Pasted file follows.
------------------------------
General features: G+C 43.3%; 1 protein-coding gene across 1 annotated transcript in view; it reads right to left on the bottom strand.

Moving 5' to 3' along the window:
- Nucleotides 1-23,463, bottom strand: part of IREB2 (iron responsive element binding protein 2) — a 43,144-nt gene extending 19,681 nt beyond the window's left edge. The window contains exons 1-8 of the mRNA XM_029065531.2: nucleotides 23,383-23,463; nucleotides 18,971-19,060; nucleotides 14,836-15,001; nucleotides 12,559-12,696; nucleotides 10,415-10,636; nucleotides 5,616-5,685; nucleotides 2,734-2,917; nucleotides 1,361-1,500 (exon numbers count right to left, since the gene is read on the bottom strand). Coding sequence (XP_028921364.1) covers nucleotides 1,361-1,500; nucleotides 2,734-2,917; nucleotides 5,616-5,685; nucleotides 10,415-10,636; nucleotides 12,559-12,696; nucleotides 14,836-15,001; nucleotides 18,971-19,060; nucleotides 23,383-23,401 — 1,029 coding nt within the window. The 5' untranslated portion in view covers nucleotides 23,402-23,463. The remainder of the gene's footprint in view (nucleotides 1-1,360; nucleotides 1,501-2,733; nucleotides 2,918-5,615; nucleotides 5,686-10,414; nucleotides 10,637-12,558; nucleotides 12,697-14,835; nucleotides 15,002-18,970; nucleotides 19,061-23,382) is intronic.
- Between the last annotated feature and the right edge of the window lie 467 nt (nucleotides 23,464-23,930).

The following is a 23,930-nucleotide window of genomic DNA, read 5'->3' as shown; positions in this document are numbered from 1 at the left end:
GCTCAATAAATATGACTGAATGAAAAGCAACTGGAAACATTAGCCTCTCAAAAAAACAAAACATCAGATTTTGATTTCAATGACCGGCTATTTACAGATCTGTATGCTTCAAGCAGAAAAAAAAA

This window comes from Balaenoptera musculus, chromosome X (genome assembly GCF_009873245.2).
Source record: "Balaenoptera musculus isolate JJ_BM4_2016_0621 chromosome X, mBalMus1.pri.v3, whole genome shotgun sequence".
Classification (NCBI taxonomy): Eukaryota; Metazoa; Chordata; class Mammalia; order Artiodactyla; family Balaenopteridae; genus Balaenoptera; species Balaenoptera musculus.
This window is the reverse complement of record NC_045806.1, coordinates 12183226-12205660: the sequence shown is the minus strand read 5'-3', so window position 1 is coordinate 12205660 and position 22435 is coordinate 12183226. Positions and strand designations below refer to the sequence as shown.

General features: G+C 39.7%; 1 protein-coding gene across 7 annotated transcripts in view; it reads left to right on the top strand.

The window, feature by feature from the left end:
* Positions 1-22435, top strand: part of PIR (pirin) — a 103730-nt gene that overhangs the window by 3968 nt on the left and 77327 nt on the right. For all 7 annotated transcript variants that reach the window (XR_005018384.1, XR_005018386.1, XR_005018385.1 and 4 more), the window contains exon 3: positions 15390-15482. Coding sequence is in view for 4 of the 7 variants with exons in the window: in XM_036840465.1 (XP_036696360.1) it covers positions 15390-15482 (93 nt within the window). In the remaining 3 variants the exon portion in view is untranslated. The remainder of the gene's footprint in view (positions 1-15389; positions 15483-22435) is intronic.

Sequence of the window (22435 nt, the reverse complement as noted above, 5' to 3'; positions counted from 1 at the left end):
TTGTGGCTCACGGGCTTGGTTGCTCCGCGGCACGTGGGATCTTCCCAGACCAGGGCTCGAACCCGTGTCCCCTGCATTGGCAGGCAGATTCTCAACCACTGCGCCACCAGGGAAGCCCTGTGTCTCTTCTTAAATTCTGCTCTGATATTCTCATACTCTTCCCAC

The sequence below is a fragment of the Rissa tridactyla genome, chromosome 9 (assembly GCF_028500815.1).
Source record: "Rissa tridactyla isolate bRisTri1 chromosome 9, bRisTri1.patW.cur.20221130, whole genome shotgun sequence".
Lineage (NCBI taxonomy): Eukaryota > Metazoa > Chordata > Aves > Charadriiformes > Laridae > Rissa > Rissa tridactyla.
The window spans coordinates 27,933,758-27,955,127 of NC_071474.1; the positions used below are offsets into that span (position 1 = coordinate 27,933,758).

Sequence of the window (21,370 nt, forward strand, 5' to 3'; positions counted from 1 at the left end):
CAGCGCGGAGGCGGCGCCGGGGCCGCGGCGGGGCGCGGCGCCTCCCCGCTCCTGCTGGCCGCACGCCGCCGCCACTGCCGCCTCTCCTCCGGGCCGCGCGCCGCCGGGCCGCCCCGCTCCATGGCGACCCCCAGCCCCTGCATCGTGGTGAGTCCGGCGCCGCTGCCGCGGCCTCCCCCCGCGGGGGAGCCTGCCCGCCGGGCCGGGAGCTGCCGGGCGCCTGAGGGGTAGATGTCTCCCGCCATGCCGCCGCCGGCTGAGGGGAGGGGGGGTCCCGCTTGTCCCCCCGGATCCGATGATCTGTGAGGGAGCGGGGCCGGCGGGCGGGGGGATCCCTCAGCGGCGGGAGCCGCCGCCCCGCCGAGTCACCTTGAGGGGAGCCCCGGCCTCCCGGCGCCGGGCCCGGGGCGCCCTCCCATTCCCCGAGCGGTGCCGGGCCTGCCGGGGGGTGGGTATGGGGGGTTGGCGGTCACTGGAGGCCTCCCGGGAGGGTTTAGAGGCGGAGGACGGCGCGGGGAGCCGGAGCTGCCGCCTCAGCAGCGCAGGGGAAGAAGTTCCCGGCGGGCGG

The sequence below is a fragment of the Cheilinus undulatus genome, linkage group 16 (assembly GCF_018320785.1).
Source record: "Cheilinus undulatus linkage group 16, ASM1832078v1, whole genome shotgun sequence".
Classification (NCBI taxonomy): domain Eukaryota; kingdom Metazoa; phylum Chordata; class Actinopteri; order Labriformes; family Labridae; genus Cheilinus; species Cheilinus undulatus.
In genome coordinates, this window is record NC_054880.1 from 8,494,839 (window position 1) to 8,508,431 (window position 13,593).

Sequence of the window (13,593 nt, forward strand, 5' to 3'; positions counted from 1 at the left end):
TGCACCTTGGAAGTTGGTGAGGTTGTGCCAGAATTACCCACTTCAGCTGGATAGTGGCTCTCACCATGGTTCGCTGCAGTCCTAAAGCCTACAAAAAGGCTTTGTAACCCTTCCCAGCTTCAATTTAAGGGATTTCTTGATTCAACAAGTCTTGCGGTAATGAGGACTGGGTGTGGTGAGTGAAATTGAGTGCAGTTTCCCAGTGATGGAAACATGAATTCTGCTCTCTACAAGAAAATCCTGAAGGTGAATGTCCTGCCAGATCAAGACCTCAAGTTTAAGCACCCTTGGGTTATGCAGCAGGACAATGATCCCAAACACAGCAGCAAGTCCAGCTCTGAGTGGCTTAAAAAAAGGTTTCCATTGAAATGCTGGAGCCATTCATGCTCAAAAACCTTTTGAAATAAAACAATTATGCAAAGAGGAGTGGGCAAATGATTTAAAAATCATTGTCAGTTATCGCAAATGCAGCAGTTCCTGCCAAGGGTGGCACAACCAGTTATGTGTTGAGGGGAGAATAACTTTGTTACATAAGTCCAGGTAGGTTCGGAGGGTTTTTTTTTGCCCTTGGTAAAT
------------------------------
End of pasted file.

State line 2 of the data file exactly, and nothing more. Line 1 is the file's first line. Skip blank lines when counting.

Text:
Moving 5' to 3' along the window: